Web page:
After yet another second-half comeback attempt ultimately fell just short, the No. 16 Arizona Wildcats (10-3) were defeated by St. John’s (11-2) 70-67 Saturday night in San Francisco.
Playing in the newly constructed Chase Center — the home of the Golden State Warriors — the Cats lost their last non-conference match-up of the season when Nico Mannion’s floater in the final seconds didn’t fall to seal the UA’s third loss in their last four contests.
Arizona is now just 2-3 against major-conference opponents this season, the two wins coming against Illinois and Wake Forrest.
While our full recap can be found here, and some major takeaways here, here’s a further breakdown of some of the positives and negatives from the night.
The Wildcats didn’t exactly light it up on offense against St. John’s— they shot 40% from the field as a team and just 19% from three—but UA’s freshmen trio of Mannion, Zeke Nnaji, and Josh Green were certainly the biggest bright spot on that side of the floor for Arizona.
Those three combined to score 54 of the Wildcats’ 67 points.
Once again, Nnaji led the way, finishing with a double-double of 24 points on 8-10 shooting and 12 rebounds, while Mannion ended the game with 19 points and Green with 11.
It is worth pointing out that Mannion and Green shot a combined 8-22 (36%) from the field and finished with seven turnovers, but on a night where the rest of the team (outside of the freshmen trio) shot a combined 3-16 (18.75%) from the field, the play of the freshmen was one of the only real positives for Arizona offensively.
Down the stretch in the second half the Wildcats continuously earned trips to the free throw line which well and truly got them back in the contest.
Arizona converted 17-19 FTs in the second half, including a long stretch under the 10-minute mark in which they scored 11 straight points at the stripe.
The Cats were 26-32 (81%) on the game, and while afterwards head coach Sean Miller wasn’t happy with his team’s shot selection (again), he will have been pleased when he saw the numbers from his team’s free throw shooting in this one.
Arizona actually played some zone against St. John’s (yes, you read that correctly) and despite taking the L, they held their opponents to just 35% shooting from the field and 15% from three.
Eight blocks further highlighted a solid defensive effort from Arizona on Saturday night.
This loss was more about poor shot selection, lack of rebounding and too many turnovers than anything defensively.
First Half Turnovers
Arizona turned the ball over 10 times in the first half on Saturday night (which lead to 14 points for St. John’s), and it’s no surprise that the Wildcats were down by a big margin like 14 at halftime because of it.
They corrected things in the second half (only turning it over three times), but still, it was a disappointing team effort taking care of the ball. Being outrebounded in the game 40-35 added to that disappointment.
St. John’s deserves credit for playing a tough brand of basketball, but the fact of the matter is that Arizona could have won the game had they not put themselves in such a deep hole with their turnovers in the in the first half.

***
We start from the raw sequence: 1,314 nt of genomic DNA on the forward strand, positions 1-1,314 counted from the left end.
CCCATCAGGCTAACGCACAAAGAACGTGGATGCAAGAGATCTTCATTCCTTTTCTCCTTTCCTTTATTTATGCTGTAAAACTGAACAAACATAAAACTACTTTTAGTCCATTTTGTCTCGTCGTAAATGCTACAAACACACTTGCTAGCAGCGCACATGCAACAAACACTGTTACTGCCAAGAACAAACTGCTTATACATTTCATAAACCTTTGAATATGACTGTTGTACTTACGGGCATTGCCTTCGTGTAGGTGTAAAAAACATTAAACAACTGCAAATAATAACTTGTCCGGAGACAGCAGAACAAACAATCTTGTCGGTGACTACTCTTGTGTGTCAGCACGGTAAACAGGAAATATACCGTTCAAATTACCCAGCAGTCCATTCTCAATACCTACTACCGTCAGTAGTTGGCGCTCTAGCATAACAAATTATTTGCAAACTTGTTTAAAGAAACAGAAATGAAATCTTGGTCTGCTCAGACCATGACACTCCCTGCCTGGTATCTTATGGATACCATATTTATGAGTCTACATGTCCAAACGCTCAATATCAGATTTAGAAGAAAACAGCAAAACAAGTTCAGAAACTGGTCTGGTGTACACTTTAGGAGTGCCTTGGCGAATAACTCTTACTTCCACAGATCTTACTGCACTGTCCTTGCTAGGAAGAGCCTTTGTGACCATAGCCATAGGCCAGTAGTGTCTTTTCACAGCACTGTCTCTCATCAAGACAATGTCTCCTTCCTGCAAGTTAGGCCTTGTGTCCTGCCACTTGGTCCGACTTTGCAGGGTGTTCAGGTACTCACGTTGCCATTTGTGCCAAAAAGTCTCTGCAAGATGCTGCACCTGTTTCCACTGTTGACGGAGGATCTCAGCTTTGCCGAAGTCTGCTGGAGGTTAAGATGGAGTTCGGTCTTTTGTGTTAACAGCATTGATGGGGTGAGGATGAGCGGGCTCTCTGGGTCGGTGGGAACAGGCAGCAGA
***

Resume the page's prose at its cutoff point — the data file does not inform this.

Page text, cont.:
Until the Wildcats prove they can actually shoot the ball against better teams (particularly from three), they just can’t afford to turn the ball over like they did on Saturday.
Smith and Lee
Two of the Wildcats’ most experienced players — Dylan Smith and Ira Lee — didn’t feature at all in the second half against the Johnnies, and while Arizona may have gotten back into the game regardless, there’s no way that playing basically a six-man rotation for the entire second half (Christian Koloko got six minutes of PT) helped the UA’s cause against the Red Storm.
In 13 minutes of action, Smith went 0-1 with 1 rebound, 2 personal fouls and 4 turnovers, while Lee didn’t take a shot in his six minutes and pulled down 3 boards.
To be at there best going forward, the Cats will need more from those two — and more from their bench in general, which scored just eight points on Saturday night.
In comparison, St. John’s got 27 points from their bench guys.
I don’t want to be too critical of Mannion, who I still have a bunch of faith in heading into Pac-12 play, but when someone on your team is playing the way Zeke was on Saturday night, that guy absolutely has to get a touch on the final possession of a one point game.
Yes, Nico got off a shot that was similar to the game winner he put in against Pepperdine, but he really should have passed the ball to Nnaji as the forward crashed towards the paint following the pair’s high-screen action.
To their credit, St. John’s did handle the situation well defensively, but either way Arizona fans will be wishing Nnaji had gotten the ball in his hands (at least a touch of it anyways) on that final play.
Here’s a look at Arizona’s final shot vs. St. John’s. Nico Mannion went with the floater but couldn’t get it to fall. pic.twitter.com/o9SAHaLiHM— Ryan Kelapire (@RKelapire) December 22, 2019